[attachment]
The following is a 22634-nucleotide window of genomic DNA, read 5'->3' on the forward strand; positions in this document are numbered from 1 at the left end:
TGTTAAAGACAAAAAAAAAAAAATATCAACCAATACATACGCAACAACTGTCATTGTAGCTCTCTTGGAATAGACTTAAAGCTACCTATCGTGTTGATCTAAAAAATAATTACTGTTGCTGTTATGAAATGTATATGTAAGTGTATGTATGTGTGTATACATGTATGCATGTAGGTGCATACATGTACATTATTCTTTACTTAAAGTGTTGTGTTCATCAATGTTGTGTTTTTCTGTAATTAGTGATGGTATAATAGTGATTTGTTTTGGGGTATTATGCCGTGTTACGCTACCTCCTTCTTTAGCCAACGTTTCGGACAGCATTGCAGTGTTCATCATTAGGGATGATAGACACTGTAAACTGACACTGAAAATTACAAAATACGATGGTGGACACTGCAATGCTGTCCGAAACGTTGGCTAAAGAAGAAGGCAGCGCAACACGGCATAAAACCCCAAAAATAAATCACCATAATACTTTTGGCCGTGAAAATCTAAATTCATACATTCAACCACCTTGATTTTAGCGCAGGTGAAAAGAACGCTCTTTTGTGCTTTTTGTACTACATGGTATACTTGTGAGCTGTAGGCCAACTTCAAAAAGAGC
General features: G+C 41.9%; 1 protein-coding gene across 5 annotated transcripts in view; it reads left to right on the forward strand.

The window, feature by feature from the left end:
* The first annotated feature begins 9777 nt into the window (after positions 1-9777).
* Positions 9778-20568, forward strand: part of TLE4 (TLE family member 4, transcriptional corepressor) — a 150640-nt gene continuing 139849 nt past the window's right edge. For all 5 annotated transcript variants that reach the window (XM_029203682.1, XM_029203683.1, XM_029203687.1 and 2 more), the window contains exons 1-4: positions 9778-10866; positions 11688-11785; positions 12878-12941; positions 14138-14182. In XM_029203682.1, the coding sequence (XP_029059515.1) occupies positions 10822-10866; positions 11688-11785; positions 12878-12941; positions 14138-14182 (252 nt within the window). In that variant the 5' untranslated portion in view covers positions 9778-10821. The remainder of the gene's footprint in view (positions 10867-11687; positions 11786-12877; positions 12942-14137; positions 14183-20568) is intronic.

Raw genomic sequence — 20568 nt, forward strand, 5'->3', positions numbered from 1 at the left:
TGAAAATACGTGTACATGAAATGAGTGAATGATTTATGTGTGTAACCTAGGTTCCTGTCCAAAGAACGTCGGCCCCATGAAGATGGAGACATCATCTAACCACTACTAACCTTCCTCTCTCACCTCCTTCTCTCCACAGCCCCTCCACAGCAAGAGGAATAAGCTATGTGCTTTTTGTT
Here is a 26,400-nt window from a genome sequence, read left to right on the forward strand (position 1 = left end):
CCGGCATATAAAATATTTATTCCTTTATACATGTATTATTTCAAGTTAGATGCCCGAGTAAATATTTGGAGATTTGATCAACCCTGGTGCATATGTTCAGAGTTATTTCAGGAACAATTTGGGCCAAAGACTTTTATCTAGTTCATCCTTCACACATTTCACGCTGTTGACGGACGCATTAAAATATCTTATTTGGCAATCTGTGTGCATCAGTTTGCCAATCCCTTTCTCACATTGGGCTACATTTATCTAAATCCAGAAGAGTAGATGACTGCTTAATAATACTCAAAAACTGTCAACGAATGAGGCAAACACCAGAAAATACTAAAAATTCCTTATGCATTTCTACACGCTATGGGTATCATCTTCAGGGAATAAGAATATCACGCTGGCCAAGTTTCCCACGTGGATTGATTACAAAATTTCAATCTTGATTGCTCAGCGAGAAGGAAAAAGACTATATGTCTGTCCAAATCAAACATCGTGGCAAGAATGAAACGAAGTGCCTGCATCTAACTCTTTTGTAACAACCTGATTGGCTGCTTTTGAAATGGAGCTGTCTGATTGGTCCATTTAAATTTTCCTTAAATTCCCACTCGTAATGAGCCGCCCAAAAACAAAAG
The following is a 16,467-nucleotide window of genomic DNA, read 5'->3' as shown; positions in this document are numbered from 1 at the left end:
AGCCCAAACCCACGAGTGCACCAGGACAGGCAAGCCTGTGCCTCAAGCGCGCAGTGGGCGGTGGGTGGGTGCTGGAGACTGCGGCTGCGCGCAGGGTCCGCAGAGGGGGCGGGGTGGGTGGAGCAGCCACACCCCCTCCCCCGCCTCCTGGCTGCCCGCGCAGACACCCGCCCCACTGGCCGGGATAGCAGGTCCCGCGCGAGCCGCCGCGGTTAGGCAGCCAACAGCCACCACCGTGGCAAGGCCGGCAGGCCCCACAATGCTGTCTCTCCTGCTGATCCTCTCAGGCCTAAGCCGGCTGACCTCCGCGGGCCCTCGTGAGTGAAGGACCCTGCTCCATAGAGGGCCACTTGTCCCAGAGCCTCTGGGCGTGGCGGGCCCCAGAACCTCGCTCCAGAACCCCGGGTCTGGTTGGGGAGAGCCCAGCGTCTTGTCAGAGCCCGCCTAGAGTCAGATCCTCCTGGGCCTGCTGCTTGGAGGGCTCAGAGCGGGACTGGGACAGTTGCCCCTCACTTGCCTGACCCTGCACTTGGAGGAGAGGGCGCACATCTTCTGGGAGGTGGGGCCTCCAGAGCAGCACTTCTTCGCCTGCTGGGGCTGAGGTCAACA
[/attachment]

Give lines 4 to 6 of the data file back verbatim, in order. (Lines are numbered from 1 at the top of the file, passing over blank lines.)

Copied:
The window, feature by feature from the left end:
* The first annotated feature begins 9777 nt into the window (after positions 1-9777).
* Positions 9778-20568, forward strand: part of TLE4 (TLE family member 4, transcriptional corepressor) — a 150640-nt gene continuing 139849 nt past the window's right edge. For all 5 annotated transcript variants that reach the window (XM_029203682.1, XM_029203683.1, XM_029203687.1 and 2 more), the window contains exons 1-4: positions 9778-10866; positions 11688-11785; positions 12878-12941; positions 14138-14182. In XM_029203682.1, the coding sequence (XP_029059515.1) occupies positions 10822-10866; positions 11688-11785; positions 12878-12941; positions 14138-14182 (252 nt within the window). In that variant the 5' untranslated portion in view covers positions 9778-10821. The remainder of the gene's footprint in view (positions 10867-11687; positions 11786-12877; positions 12942-14137; positions 14183-20568) is intronic.